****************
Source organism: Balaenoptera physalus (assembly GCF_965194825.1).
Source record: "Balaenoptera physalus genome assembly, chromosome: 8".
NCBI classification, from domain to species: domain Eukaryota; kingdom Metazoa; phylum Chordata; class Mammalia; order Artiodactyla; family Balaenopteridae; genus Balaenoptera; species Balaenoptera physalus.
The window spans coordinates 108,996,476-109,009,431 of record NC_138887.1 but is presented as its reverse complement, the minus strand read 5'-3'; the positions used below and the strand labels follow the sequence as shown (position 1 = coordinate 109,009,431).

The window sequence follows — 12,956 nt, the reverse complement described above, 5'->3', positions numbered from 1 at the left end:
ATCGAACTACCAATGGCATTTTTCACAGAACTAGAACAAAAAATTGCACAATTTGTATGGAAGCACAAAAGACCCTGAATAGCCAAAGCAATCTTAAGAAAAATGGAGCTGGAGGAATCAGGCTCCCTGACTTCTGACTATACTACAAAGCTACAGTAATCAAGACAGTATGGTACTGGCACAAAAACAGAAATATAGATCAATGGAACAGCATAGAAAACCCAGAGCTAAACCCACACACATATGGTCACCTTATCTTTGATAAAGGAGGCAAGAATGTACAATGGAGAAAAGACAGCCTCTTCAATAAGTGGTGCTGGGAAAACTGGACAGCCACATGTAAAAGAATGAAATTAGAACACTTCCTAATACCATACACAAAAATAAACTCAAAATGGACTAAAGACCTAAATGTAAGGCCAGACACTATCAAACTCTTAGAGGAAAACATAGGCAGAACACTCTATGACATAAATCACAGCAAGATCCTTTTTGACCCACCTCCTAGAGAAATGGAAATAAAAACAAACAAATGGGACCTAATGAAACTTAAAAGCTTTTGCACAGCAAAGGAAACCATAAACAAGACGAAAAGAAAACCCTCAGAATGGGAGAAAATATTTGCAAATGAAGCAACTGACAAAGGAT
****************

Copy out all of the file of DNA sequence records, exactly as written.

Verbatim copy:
Source organism: Balaenoptera physalus (assembly GCF_965194825.1).
Source record: "Balaenoptera physalus genome assembly, chromosome: 8".
NCBI classification, from domain to species: domain Eukaryota; kingdom Metazoa; phylum Chordata; class Mammalia; order Artiodactyla; family Balaenopteridae; genus Balaenoptera; species Balaenoptera physalus.
The window spans coordinates 108,996,476-109,009,431 of record NC_138887.1 but is presented as its reverse complement, the minus strand read 5'-3'; the positions used below and the strand labels follow the sequence as shown (position 1 = coordinate 109,009,431).

The window sequence follows — 12,956 nt, the reverse complement described above, 5'->3', positions numbered from 1 at the left end:
ATCGAACTACCAATGGCATTTTTCACAGAACTAGAACAAAAAATTGCACAATTTGTATGGAAGCACAAAAGACCCTGAATAGCCAAAGCAATCTTAAGAAAAATGGAGCTGGAGGAATCAGGCTCCCTGACTTCTGACTATACTACAAAGCTACAGTAATCAAGACAGTATGGTACTGGCACAAAAACAGAAATATAGATCAATGGAACAGCATAGAAAACCCAGAGCTAAACCCACACACATATGGTCACCTTATCTTTGATAAAGGAGGCAAGAATGTACAATGGAGAAAAGACAGCCTCTTCAATAAGTGGTGCTGGGAAAACTGGACAGCCACATGTAAAAGAATGAAATTAGAACACTTCCTAATACCATACACAAAAATAAACTCAAAATGGACTAAAGACCTAAATGTAAGGCCAGACACTATCAAACTCTTAGAGGAAAACATAGGCAGAACACTCTATGACATAAATCACAGCAAGATCCTTTTTGACCCACCTCCTAGAGAAATGGAAATAAAAACAAACAAATGGGACCTAATGAAACTTAAAAGCTTTTGCACAGCAAAGGAAACCATAAACAAGACGAAAAGAAAACCCTCAGAATGGGAGAAAATATTTGCAAATGAAGCAACTGACAAAGGAT